Hypothyroidism is a health disorder that affects a dog's metabolic function because it negatively impacts their thyroid glands. The result is their hormone production gets interrupted which causes all the problems. There are, in fact, two types of hypothyroidism that dogs can suffer from being primary and secondary. However, there are also other forms of the disorder although a lot rarer with congenital and neoplastic types of the condition being breed specific. With this said, primary hypothyroidism can affect a large percentage of dogs and they typically start to show signs of there being something wrong when they are anything from four to six years old.
Sadly, any dog can develop the condition and this includes mixed breeds too. However, studies have established that certain breeds appear to be more predisposed to suffering from hypothyroidism than others and this includes ten pure breeds which are as follows:
With this said, there are other breeds that are known to be prone to suffer from the condition only to a slightly lesser extent and this includes the following:
When a dog develops secondary hypothyroidism, it is because they are suffering from a form of cancer and although rare, some breeds seem to be more predisposed to developing a tumour than others and this includes the following breeds:
When a dog suffers from neoplastic hypothyroidism, it's because they have an abnormal growth that develops on a thyroid gland although it could also be because thyroid tissue has been destroyed which results in an iodine deficiency. The breeds that seem to be more prone to this form of the condition are as follows:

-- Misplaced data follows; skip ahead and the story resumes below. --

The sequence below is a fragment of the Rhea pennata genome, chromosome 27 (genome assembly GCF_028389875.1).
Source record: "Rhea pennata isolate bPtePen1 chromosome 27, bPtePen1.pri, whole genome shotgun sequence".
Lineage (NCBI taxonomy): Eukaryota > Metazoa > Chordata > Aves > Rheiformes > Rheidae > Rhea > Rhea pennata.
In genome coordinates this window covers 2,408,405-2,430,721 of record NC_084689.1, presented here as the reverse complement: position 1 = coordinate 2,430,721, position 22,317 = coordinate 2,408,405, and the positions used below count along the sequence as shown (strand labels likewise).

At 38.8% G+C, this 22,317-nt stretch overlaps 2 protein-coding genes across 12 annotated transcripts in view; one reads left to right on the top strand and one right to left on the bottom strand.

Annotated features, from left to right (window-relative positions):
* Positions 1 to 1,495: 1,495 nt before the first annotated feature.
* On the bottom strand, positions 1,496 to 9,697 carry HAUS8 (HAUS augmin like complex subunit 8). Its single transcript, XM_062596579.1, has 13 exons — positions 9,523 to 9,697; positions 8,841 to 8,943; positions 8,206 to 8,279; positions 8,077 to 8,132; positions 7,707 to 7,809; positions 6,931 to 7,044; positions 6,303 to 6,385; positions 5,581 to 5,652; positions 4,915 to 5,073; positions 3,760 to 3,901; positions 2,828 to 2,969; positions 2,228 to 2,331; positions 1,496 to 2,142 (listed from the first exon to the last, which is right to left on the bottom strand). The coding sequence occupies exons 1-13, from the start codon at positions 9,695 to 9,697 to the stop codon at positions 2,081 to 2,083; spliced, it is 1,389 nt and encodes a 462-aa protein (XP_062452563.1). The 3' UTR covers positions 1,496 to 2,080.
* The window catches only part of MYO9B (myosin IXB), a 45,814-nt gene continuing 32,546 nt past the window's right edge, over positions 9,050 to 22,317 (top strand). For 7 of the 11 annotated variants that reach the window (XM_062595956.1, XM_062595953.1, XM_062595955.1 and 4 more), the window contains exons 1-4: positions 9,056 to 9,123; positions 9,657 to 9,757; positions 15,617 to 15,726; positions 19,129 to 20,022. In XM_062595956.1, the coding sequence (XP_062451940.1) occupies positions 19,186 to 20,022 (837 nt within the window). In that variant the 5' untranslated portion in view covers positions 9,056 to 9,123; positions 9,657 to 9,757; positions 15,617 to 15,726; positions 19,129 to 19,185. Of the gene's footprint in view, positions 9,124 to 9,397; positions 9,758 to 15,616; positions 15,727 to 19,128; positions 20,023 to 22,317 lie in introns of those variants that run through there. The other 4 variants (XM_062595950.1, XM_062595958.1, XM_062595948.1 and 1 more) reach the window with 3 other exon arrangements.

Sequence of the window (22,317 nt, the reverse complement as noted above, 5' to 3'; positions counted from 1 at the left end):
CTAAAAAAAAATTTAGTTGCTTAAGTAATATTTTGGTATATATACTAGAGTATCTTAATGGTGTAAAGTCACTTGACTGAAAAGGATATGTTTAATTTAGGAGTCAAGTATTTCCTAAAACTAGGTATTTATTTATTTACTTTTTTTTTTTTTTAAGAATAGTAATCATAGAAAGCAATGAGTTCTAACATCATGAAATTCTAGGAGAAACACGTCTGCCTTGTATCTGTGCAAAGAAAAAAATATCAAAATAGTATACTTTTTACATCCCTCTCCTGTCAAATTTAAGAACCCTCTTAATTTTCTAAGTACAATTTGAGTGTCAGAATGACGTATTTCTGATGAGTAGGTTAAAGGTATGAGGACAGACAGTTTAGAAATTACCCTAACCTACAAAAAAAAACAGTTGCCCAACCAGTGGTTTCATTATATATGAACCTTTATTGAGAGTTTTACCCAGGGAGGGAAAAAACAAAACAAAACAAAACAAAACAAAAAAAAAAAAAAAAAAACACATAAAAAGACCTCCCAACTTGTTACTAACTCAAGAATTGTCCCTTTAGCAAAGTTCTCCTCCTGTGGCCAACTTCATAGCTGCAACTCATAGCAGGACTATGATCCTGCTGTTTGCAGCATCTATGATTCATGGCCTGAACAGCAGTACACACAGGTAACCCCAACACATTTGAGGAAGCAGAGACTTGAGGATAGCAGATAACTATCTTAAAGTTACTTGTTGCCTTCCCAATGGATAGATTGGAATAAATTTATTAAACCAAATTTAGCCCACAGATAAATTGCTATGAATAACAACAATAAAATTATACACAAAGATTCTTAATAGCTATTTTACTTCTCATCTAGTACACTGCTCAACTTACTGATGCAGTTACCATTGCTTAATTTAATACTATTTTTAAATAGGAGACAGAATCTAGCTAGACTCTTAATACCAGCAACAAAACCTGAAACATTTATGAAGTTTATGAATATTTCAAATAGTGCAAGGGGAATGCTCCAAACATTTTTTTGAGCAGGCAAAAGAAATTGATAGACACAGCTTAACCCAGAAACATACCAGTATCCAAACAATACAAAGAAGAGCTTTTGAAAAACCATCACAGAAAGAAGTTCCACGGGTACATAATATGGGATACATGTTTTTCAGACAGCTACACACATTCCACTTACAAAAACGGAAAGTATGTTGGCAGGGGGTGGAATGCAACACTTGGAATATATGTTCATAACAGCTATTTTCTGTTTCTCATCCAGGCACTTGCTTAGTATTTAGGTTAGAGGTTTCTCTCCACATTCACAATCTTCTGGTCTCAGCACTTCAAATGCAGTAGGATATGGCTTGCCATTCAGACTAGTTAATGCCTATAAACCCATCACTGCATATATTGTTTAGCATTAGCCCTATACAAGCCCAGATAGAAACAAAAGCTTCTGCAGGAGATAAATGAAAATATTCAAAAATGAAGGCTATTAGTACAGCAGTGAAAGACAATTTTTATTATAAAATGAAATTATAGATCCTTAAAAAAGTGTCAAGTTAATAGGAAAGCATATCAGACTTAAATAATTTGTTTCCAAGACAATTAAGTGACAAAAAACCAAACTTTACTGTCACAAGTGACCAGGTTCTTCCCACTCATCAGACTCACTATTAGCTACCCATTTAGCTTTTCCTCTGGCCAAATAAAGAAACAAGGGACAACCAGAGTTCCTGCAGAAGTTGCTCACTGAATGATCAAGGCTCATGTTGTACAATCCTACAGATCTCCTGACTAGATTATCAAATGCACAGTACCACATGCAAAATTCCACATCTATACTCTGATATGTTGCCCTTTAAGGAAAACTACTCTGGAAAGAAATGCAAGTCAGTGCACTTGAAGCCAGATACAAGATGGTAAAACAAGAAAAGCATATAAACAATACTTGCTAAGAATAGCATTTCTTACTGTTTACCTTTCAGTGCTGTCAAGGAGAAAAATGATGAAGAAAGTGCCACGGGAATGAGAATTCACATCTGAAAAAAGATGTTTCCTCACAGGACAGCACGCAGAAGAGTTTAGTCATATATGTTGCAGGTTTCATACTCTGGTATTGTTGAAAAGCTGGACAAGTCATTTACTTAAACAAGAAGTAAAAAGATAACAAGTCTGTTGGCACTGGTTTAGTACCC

Often referred to as juvenile onset hypothyroidism, this is the inherited form of the disorder and the breeds most likely to develop the condition having inherited it from a parent includes the following:
It goes without saying that responsible breeding is essential, but it's also important to remember that any dog can develop a form of hypothyroidism during their lives, but careful and selective breeding does go a long way in reducing the risk of a dog inheriting the congenital form of the disorder. The good news is that most of the time a dog with the condition can be treated on an ongoing basis although they may have to be on medication for the rest of their lives.
The early the condition can be diagnosed the better because it means that less damage is likely to have been caused to a dog’s other internal organs. The sooner a dog is put on the right sort of medication to manage their condition, the more comfortable they can be made to feel and as such any unnecessary pain and discomfort is avoided. With this said, a vet would need to carry out specific tests to establish which form of hypothyroidism a dog might be suffering from before recommending the best form of treatment which can take a little time.
Once a dog is on medication, they would need to be regularly checked over by a vet to ensure they are responding well to the drugs they have been prescribed. As such regular visits to the vet are essential on an ongoing basis so that more tests can be carried out on a dog when they are suffering from hypothyroidism.